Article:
CUMBERLAND — As a third-shift worker at Sheetz, Ryan Stahl understands that people need essential services now, during the global pandemic, more than ever.
To honor front-line employees, including firefighters, police officers and medical professionals, Stahl, of Keyser, West Virginia, illuminates the outside of his house with colored lights on weekends.
“This is the perfect time to recognize folks that don’t get recognized,” he said. “Essential workers … are very important.”
Stahl is also grateful to be employed, because COVID-19 temporarily stopped wedding and birthday party bookings for his DJ business, RS Entertainment.
“It’s severely impacted us,” he said of the loss of income for his family that includes girlfriend Takira and children Ashton, 3, and Gage, 7. “My first (DJ) job is not until July.”
Conversely, the volume of business, since the virus temporarily closed non-essential community functions and forced people to stay home, has greatly increased for Cumberland Postmaster Sean O'Donnell.
“Our window traffic has been like Christmastime,” he said. “Since the shutdown, it kind of hasn’t let up.”
Amazon deliveries have nearly doubled in volume and people are “sending out good feelings through the mail,” O’Donnell said.
The local United States Postal Service has nine offices that employee roughly 100 people.
Fortunately, none of the workers have tested positive for COVID-19, and O’Donnell hopes to keep it that way.
“My people … in the midst of this crisis (are) performing their job admirably,” he said.
And although some mail is taking longer, largely due to reduced airline activity, customers have been patient, O’Donnell said.
“For the most part, the general public has been wonderful,” he said.
Ken Morton has been a part-time postal rural route carrier for about a year.
“With the volume of packages, (work) has been a little more stressful,” he said and talked of the need for important items, including medications, to be mailed. “But … we don’t stop for anything. We’re about as essential as it gets.”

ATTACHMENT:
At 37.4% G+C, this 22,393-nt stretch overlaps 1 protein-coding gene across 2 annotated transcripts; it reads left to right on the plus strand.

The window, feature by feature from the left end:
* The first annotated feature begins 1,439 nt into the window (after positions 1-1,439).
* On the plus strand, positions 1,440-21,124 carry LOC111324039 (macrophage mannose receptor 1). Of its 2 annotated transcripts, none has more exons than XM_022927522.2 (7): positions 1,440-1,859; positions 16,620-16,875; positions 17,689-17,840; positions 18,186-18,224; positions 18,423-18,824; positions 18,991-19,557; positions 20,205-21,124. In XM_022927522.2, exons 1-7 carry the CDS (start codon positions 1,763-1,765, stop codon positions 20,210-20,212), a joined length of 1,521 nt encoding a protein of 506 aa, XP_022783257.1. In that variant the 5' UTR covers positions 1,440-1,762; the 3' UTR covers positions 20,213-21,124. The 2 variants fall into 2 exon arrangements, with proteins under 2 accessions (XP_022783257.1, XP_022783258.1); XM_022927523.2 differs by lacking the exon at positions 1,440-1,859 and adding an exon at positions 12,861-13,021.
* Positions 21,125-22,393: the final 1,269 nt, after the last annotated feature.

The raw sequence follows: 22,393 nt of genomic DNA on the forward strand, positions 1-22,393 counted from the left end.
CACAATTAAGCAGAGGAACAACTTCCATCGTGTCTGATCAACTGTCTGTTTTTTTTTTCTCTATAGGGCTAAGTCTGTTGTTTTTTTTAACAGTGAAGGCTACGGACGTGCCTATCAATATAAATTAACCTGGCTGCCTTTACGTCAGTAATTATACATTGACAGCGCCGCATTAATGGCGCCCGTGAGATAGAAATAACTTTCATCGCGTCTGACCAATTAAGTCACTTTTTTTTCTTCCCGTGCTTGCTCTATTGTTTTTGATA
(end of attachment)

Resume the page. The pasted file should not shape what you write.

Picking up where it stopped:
DeShaunte “Dee” Wolford has been employed by the postal service for about six years and works as a window clerk.
“It’s a little scary (but) I’m just happy I can still work at this troubling time,” she said.
Wolford began working for her family’s ice cream shop when she was 13 years old and is experienced in dealing with the public.
“I’m a people person,” she said.
But because of the need for social distancing to slow the spread of the virus, interaction with post office patrons is limited.
“We just want to keep ourselves safe along with the customers,” she said.
Karen O’Donnell, no relation to the postmaster, is a customer service supervisor at the Cumberland facility.
She’s worked for the USPS for roughly 22 years and has “never seen anything like” the impact of COVID-19 on the industry.
Postal workers have been “amazing,” Karen O’Donnell said.
“They know they have a job to do and they don’t complain,” she said.
The postal service provides a link between people and the outside world, Karen O’Donnell said.
“I take pride in being an essential worker,” she said. “It’s really helpful to people.”
Steven James is the manager of Martin’s Foods store in Cumberland.
The coronavirus is “something that we have never experienced,” he said.
“As a manager, you worry about everyone in the store,” James said. “It’s about caring and taking care of everybody (including) customers and team members.”
Until recently, the store suffered a reduction in shipments that caused some shelves in the store to be bare, he said.
“We’re at the mercy of the warehouse,” James said.
But customers for the most part have been understanding, cooperative and kind, he said.
“We get more thanks than you can ever know,” James said and praised his workers.
“I’m awful proud of the team that we have,” he said. “They’ve done an awesome job.”
Heidi Logsdon is the lead checkout coach at the store.
“I’ve been doing this for 30 years,” she said and talked of changes, including the need for social distancing and extra work to disinfect surfaces, that COVID-19 has caused at Martin’s.
“I feel like everyone has learned to be patient,” Logsdon said.
“I feel proud to be an essential worker,” she said. “We’re doing the best we can to keep everybody safe.”
Stacie Diehl is an assistant store manager of Fresh at Martin’s. She’s been employed by the company for 32 years.
“I’m very proud of what I do,” she said. “I’ve made a career out of this.”
Despite concerns and inconveniences caused by the virus, most customers have been pleasant, Diehl said.
“I know that everyone is scared,” she’s said. “(Customers) are really patient … grateful that we’re here. That’s a good feeling.”
Diehl said her job at the store has become more rewarding as teamwork increases.
“We’re a family,” she said of employees at the store. “That’s made this easier.”